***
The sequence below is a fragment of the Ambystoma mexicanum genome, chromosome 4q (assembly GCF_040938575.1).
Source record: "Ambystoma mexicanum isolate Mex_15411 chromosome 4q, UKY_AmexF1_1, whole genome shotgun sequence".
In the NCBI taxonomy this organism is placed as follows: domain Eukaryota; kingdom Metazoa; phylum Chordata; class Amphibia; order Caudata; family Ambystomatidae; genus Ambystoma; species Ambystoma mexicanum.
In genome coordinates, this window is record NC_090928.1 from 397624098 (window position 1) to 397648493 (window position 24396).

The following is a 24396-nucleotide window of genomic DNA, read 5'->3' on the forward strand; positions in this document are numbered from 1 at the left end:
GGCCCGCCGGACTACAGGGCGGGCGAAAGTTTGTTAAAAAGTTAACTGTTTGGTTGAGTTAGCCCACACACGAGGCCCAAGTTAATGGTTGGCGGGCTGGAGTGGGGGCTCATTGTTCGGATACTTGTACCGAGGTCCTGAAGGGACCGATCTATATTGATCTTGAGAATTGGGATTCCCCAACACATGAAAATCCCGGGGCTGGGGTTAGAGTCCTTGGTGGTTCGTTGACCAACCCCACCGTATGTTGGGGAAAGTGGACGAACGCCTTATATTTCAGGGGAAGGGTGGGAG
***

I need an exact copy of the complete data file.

The sequence below is a fragment of the Ambystoma mexicanum genome, chromosome 4q (assembly GCF_040938575.1).
Source record: "Ambystoma mexicanum isolate Mex_15411 chromosome 4q, UKY_AmexF1_1, whole genome shotgun sequence".
In the NCBI taxonomy this organism is placed as follows: domain Eukaryota; kingdom Metazoa; phylum Chordata; class Amphibia; order Caudata; family Ambystomatidae; genus Ambystoma; species Ambystoma mexicanum.
In genome coordinates, this window is record NC_090928.1 from 397624098 (window position 1) to 397648493 (window position 24396).

The following is a 24396-nucleotide window of genomic DNA, read 5'->3' on the forward strand; positions in this document are numbered from 1 at the left end:
GGCCCGCCGGACTACAGGGCGGGCGAAAGTTTGTTAAAAAGTTAACTGTTTGGTTGAGTTAGCCCACACACGAGGCCCAAGTTAATGGTTGGCGGGCTGGAGTGGGGGCTCATTGTTCGGATACTTGTACCGAGGTCCTGAAGGGACCGATCTATATTGATCTTGAGAATTGGGATTCCCCAACACATGAAAATCCCGGGGCTGGGGTTAGAGTCCTTGGTGGTTCGTTGACCAACCCCACCGTATGTTGGGGAAAGTGGACGAACGCCTTATATTTCAGGGGAAGGGTGGGAG